Economists sound warning over India data
A group of more than a hundred experts sounded a pre-election alarm Friday over Indian economic data, accusing Prime Minister Narendra Modi's government of tweaking or burying unwelcoming numbers.
Modi is vulnerable over his economic record in the polls starting on April 11, in particular a failure to meet promises to create enough jobs for the million Indians entering the labour market each month.
The 108 economists and social scientists said in an open letter that Indian statistics were "under a cloud for being influenced and indeed even controlled by political considerations".
"(Any) statistics that cast an iota of doubt on the achievement of the government seem to get revised or suppressed on the basis of some questionable ideology," they said.
In 2015, the Central Statistics Office (CSO) revised economic output numbers for past years, changing the base year and showing significantly faster - and questionable - growth rates.
The letter also questioned a revised growth rate of 8.2 percent in 2016-17, "the highest in a decade!", that "seems to be at variance with the evidence marshalled by many economists".
That raised particular suspicion since this was when "demonisation" - one of Modi's biggest and most derided economic policies when 86 percent of banknotes were withdrawn - hit businesses hard.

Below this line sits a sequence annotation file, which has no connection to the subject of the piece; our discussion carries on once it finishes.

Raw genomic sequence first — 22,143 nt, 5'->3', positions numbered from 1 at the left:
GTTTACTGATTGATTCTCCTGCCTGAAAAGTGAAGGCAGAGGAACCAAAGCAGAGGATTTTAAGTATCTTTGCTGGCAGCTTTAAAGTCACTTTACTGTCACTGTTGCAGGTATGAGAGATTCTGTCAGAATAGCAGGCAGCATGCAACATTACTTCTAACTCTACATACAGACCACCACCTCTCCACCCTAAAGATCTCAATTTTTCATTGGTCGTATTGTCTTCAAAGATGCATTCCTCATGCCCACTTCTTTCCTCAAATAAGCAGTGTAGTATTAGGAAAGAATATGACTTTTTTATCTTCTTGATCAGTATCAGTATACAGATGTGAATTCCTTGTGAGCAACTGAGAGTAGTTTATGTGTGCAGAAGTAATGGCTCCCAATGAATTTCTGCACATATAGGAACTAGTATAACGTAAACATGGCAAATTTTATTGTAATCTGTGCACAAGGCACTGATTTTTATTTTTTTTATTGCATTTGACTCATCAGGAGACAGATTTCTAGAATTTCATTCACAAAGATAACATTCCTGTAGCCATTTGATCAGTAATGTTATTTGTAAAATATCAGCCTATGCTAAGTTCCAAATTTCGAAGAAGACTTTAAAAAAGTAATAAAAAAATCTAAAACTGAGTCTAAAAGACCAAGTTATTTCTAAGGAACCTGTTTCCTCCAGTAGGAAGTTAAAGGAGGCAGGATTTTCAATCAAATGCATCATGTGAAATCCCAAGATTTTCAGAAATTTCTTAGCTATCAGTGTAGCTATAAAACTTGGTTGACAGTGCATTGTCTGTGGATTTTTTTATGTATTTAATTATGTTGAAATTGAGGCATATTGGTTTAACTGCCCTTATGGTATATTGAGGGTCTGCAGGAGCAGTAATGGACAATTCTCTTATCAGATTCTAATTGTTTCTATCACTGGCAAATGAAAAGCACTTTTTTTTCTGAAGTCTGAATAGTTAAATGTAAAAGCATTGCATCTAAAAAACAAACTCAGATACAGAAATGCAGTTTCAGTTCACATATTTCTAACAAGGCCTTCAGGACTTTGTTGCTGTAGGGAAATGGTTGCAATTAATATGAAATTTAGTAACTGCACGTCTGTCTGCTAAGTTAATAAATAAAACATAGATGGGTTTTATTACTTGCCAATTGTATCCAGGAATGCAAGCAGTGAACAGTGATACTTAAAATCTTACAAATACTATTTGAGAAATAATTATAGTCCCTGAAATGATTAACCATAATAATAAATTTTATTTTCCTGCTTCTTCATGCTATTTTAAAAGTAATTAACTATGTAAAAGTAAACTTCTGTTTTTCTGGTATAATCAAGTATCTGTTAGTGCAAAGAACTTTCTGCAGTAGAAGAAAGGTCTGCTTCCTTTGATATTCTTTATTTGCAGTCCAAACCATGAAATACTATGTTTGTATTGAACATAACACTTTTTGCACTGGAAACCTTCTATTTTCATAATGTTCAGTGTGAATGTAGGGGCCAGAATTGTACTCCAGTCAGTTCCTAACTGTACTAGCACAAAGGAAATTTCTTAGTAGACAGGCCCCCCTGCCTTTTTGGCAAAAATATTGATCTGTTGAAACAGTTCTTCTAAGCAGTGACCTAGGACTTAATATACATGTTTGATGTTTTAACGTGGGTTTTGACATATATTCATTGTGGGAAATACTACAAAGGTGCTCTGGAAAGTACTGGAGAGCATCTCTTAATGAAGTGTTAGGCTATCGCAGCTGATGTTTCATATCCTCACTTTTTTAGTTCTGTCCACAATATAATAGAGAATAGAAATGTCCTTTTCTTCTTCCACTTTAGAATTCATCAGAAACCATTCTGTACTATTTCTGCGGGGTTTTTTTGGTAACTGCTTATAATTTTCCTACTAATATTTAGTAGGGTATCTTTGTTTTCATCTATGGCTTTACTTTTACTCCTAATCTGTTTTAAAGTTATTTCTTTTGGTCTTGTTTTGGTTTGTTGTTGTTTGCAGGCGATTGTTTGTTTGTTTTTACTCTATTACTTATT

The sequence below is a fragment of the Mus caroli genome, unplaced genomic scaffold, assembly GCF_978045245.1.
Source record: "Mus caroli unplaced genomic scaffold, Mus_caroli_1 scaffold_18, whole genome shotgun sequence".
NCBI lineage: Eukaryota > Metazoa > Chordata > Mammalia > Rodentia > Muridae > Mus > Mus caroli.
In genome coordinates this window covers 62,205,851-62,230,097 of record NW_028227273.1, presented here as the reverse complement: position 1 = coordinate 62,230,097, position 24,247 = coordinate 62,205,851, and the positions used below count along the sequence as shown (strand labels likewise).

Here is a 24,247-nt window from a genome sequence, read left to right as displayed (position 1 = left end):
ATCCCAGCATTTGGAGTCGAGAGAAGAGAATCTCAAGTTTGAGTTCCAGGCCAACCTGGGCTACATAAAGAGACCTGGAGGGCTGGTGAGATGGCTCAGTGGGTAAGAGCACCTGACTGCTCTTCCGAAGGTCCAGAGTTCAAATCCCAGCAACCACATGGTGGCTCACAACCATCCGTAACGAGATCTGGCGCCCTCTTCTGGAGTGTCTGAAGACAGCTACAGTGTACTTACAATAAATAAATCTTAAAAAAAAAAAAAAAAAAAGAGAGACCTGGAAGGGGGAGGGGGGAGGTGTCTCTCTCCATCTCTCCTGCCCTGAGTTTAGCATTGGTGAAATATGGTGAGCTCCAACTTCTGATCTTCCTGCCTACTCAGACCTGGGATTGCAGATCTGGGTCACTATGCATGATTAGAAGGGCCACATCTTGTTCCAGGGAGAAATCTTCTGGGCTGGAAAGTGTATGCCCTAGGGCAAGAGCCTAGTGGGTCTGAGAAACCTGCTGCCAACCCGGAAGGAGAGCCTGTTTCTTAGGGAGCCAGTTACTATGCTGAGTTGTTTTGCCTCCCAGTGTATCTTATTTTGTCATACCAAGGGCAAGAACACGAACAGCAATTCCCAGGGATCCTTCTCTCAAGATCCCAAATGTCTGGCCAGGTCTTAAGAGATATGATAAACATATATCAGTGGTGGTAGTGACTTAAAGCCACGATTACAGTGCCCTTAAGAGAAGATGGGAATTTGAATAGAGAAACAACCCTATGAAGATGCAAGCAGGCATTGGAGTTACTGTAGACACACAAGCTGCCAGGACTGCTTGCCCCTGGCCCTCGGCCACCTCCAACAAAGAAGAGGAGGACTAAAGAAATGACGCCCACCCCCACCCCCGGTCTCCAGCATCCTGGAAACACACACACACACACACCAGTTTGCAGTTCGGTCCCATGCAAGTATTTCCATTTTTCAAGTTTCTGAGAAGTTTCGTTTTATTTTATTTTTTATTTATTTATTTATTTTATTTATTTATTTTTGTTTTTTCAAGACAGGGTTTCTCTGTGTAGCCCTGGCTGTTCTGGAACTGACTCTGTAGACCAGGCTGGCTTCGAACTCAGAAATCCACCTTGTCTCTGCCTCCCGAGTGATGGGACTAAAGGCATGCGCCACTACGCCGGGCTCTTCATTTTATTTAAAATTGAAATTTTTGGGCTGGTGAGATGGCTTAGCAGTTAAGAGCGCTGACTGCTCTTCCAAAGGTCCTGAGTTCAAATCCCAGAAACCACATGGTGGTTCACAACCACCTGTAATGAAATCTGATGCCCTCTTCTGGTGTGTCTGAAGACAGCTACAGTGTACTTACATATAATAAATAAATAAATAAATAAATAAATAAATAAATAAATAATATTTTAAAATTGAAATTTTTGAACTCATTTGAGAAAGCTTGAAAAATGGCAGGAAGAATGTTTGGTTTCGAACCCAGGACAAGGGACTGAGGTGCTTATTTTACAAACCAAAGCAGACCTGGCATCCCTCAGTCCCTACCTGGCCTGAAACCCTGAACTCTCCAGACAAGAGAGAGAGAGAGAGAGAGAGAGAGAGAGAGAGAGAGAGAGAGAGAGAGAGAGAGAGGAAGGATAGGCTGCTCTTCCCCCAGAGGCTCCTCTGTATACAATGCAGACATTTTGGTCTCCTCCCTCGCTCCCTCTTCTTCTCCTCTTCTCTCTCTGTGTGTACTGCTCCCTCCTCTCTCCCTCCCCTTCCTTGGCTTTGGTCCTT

This was followed in 2017 by the tardy rollout of a nationwide new Goods and Services Tax (GST) with which many sectors have struggled to get to grips.
The letter also noted that a major and overdue survey on employment has still not been released. Two senior statistics officials resigned in protest at the delay.
Press reports have said the study, the first of its kind since 2011-12, showed that unemployment was at its highest since the 1970s. The government says it has not been finalised.
"The national and global reputation of India's statistical bodies is at stake. More than that, statistical integrity is crucial for generating data that would feed into economic policy-making and that would make for honest and democratic political discourse," the report said.
Signatories included Sripad Motiram at the University of Massachusetts Boston, Paul Niehaus at the University of California San Diego and Abhijit Banerjee at the Massachusetts Institute of Technology (MIT).
The government was yet to comment on the letter.
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